Cryptocurrency exchange Yellow Card has grown to be the largest centralized exchange in Africa since its launch in 2019, with $1.75 billion in transactions facilitated so far.
Chris Maurice and Justin Poiroux are the co-founders of Yellow Card, who launched the platform from their dorm room in Auburn, Alabama, in 2019.
Yellow Card offers an experience similar to Block’s Cash App, allowing users to buy cryptocurrencies using fiat currencies, which they can then send across a border.
However, in contrast to centralized exchanges like Coinbase, where many customers store their tokens for an extended period of time hoping that their digital assets will appreciate in value, the average customer on Maurice’s exchange keeps money on the platform for under five minutes.
“It’s literally like, I deposit a million Francs in Cameroon, I buy USDT or BTC, and then I send it off,” explained the company’s co-founder Maurice in an interview with CNBC.
The exchange lets users send money to 16 countries on the continent. More importantly, the platform has streamlined the process of converting crypto back to local currencies at the other end of that transaction.
The platform has now grown to become the largest centralized cryptocurrency exchange in Africa. With about 220 employees, Yellow Card currently boasts 1.4 million users across the continent.
Furthermore, the exchange has facilitated $1.75 billion in transactions since its launch in 2019. According to Maurice, the platform usually facilitates around $5 million in transactions on a good day. On a slow day, it is closer to $1 million.
With all its success, Yellow Card currently has a valuation of $200 million. The company has also raised $57 million in funding from investors including Jack Dorsey’s Block and Valar Ventures, a venture capital firm co-founded by Peter Thiel.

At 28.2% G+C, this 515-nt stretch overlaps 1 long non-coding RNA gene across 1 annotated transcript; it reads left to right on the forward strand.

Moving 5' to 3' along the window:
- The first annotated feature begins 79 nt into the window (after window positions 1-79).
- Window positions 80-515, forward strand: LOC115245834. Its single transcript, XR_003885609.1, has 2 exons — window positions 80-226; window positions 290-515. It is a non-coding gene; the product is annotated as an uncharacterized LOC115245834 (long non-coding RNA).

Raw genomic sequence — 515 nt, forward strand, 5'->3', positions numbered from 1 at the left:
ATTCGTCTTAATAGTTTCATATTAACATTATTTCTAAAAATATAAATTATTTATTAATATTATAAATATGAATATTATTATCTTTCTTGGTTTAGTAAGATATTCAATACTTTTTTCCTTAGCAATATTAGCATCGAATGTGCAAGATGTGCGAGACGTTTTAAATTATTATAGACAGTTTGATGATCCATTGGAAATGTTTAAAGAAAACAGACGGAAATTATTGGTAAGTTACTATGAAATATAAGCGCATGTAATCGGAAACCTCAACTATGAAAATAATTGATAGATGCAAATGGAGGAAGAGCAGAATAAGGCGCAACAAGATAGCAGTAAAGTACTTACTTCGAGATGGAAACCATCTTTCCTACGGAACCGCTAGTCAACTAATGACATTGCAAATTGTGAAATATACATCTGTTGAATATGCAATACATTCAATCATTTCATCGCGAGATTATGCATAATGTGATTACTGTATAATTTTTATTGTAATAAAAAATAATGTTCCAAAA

However, Maurice aims to turn Yellow Card into a billion-dollar company by expanding the service to the rest of the continent. “I realized very early on that there’s so much opportunity in all these countries and that we needed to be the first one there,” said Maurice.
“I drove from South Africa to Botswana, Zimbabwe to Zambia, then flew up to Ethiopia, Ghana, and Uganda. In all of these places, I was doing the grunt work – things like company registration and opening bank accounts, so that we would be ready to go.”
Crypto Presents Hope to Africa’s Broken Banking System
Part of Yellow Card’s stunning success could be attributed to the problems with Africa’s banking system, which has led to the increasing adoption of crypto.
For instance, the continent has a quasi-colonial payment framework, in which roughly 80% of cross-border payments originating from African banks are processed offshore, mostly in the US or Europe, which translates to higher costs and processing times that are sometimes measured in weeks.
“The entire banking system in Africa is completely and utterly broken, even amongst the mobile money providers, the telcos,” said Ray Youssef, the CEO of Paxful. He added that another issue is that payment operators in the continent are not connected.
“Two thousand payment networks and only 2% of them talk to each other. That number continues to grow. It’s not getting better, it’s actually getting worse.”
This creates a great opportunity for crypto to come in and fill in the gap presented by the traditional banking system, especially since crypto payments facilitate effective cross-border transactions that take place in real-time.
“Everyone is looking for alternative ways of making payments,” said Nigerian national Franklin Okoye, who earns a living by helping businesses to import goods like clothes and chemicals from China. “Everyone is going to crypto.”
This article was originally published by CryptoNews.